Mary Borden Rodman’s Register of Publick Friends, 1656–1804
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Mary Borden Rodman’s Register of Publick Friends, 1656–1804

This essay presents an overview and analysis of the contents of Mary Borden Rodman’s Register of Publick Friends, 1656–1804 in order to trace the outlines of the lives of the women ministers who arrived to preach in New England and the colonies in the seventeenth and eighteenth centuries.1 Examination of the Register brings women ministers into historical light and illuminates the significance of female itinerancy for the creation of a woman-centered political culture that remained a work in progress. As a valuable resource for understanding the role of itinerant ministers in the creation and maintenance of Quaker communities in the British Atlantic world, this study challenges and complements existing Quaker historiography and supports the views of scholars who have argued that there were more itinerants circulating as “Publick Friends” in the seventeenth and eighteenth centuries than previously thought.

The special status of “Publick Friends” was not taken lightly. Quakers believed that preachers served as a direct channel for the word of God. Women were recorded as ministers from the 1670s and the organizational structure to support their work was in place by 1691.2 By the early eighteenth century, meeting elders with an interest in encouraging the growth of itinerancy began the practice of recording the names of those individuals with a recognized gift for preaching.3 While one could receive a “gift of divine leadings” at any age, most ministers preached for the first time in their local meetings when in their early twenties. Once recorded as a “Publick Friend” and granted permission for travel in an official capacity at home and abroad, the work of ministers was usually supported by funds solicited from his or her home meeting.4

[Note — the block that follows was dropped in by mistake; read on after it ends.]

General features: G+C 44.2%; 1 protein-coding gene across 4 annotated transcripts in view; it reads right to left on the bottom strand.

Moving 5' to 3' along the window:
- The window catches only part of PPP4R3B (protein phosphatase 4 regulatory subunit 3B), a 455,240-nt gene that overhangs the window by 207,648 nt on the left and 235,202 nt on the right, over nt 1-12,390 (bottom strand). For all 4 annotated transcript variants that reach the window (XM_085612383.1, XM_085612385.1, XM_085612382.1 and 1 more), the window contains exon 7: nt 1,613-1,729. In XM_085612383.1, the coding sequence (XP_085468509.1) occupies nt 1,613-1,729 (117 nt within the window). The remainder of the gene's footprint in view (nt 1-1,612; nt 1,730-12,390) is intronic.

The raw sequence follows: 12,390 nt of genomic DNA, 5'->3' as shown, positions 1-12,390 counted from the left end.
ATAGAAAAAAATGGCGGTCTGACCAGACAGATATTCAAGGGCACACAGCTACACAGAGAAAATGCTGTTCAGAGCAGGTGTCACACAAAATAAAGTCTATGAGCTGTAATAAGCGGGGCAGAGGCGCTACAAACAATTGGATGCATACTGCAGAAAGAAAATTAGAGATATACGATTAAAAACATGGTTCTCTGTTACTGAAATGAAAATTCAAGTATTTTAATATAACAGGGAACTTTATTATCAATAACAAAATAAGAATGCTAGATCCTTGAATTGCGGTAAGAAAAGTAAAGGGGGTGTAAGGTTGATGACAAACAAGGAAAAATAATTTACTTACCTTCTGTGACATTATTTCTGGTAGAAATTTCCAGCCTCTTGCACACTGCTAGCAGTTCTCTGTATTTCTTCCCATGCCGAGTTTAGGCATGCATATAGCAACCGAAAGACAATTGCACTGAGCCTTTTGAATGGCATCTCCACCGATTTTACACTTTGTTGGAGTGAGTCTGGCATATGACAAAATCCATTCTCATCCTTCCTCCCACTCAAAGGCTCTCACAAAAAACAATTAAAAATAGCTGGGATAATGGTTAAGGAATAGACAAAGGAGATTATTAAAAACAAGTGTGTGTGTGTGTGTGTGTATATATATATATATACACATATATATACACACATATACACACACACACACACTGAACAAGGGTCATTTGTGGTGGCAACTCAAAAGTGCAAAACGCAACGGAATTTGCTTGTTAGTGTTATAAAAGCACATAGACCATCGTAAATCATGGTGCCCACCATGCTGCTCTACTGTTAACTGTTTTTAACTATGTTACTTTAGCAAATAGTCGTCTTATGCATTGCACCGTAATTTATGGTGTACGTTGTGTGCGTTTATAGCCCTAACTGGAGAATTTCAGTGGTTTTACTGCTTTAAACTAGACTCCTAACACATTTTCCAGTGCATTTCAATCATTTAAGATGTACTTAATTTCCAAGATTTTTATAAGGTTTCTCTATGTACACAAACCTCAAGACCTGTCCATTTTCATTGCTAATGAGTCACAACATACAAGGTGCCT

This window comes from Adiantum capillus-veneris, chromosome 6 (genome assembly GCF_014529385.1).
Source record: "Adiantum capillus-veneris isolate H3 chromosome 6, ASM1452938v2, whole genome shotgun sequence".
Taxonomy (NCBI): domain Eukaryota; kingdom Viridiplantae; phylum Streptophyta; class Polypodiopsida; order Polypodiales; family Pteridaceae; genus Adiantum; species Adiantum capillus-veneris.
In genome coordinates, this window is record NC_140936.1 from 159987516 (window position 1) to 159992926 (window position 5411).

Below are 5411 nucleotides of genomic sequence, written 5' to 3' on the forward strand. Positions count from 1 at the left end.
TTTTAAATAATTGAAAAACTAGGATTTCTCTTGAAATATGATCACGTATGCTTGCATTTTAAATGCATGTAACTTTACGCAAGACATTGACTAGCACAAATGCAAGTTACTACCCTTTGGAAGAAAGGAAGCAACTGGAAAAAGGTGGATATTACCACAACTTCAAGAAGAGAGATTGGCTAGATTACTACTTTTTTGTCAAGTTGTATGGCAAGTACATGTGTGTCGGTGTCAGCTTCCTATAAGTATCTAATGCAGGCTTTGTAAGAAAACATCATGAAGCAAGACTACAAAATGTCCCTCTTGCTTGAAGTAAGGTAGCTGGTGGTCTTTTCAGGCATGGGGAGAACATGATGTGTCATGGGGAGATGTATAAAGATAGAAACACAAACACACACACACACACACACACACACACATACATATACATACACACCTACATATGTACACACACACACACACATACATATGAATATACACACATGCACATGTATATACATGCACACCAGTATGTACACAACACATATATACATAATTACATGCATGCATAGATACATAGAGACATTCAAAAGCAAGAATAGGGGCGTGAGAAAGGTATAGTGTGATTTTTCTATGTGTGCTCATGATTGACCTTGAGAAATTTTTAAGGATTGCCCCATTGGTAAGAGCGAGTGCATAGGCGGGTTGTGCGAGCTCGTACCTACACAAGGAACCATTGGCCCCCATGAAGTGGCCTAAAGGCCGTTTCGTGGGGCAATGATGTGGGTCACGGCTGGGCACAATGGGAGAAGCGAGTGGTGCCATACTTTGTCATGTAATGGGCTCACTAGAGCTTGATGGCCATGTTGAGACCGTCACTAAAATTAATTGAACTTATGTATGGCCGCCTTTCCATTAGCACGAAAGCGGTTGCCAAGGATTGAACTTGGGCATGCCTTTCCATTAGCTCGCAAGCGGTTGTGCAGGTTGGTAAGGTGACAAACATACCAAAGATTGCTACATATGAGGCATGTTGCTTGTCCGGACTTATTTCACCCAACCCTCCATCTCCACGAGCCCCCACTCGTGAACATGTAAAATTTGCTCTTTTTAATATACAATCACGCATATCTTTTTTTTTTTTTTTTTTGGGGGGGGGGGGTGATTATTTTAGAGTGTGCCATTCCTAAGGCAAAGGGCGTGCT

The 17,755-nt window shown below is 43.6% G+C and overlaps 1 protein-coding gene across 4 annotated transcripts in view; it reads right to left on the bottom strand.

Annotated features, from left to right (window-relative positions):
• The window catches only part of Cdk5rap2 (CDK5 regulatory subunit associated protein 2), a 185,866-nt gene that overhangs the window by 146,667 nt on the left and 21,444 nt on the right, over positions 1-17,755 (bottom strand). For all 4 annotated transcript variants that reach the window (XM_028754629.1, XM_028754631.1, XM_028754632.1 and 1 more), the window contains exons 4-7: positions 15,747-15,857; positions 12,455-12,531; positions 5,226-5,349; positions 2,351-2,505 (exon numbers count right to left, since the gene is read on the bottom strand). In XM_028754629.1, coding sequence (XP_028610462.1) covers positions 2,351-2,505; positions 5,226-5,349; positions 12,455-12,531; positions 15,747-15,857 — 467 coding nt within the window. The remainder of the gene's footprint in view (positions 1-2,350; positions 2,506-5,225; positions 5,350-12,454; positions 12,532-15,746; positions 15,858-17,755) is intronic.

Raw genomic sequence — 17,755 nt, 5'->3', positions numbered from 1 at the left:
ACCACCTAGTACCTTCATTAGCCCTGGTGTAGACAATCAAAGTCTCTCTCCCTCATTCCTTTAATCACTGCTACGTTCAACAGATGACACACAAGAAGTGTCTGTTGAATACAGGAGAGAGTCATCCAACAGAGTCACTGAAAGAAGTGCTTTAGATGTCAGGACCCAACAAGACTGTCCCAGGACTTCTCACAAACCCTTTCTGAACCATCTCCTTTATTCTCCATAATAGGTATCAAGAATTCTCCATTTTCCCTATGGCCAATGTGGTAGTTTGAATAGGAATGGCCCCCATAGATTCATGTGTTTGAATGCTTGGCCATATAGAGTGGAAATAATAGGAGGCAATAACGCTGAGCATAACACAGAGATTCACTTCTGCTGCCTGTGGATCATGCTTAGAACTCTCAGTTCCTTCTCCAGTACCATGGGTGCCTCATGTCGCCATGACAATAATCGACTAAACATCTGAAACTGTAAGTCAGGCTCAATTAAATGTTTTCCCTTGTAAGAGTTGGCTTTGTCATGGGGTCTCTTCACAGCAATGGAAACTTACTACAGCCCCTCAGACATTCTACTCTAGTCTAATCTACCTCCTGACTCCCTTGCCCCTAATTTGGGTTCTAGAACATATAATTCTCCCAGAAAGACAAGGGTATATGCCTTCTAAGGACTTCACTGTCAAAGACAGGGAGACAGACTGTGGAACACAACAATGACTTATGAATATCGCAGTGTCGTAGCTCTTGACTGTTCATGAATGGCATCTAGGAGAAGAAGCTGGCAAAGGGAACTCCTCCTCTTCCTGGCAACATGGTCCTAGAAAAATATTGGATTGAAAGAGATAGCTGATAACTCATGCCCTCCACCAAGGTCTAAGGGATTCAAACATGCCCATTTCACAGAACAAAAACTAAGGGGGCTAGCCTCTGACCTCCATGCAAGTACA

Although Friends maintained accurate records of births, marriages, deaths, and business meetings, their monthly meeting records that recorded names of ministers with comment on how they were received were somewhat incomplete, often fragmentary and have not been systematically examined.5

Yearly Meetings generally kept registers or lists of ministers’ visits, and made note of the date of the visit and specified if a non-minister companion or “non-Public” (NP) accompanied the minister. Companions acted as support staff, encouraging and keeping the minister and their spiritual message on track. The accepted practice regarding companions who were not ministers allowed for any number of Friends to escort a minister for a few miles, but only one person of the same sex could be recognized as an official travel companion.6 Marnie Miller-Gutshall wrote, “They (companions) were a part of the accountability system, [End Page 20] to help the minister stay on message, and to be accountable to God and to the Meetings which gave them the certificates to travel and to the Meetings which received them.”7

As an extension of the meeting culture which functioned as the center of community life, Friends extended hospitality and accommodation to itinerants on religious travel and often provided guides for onward journeys.8 Ministers were encouraged to keep a diary of their work in progress, and on return to their home meeting they often provided an oral account of their activities, or a written or published account for benefit of family and community.9 As the most committed of Friends, those who accepted God’s inward call and were prepared to obey that call, John Punchon wrote, “It was, and is, the proudest passport a Quaker can carry.”10

Scholars have argued that a feminine ideal stressing love, compassion, gentleness and purity stripped women of traits associated with men, namely aggressiveness and force, thereby leaving women with “little support for involvement in the most assertive of all human undertakings – politics.”11 Others contend that the experience of opposition enabled women to challenge and undermine traditional norms of accepted female behavior and sex roles, and refine and sharpen their arguments in order to debate issues that concerned them as guardians of their community’s moral health.12

Itinerancy perhaps presented some women with an acceptable way out of the impasse in power relations with the authority of the conservative male leadership. Other women may have...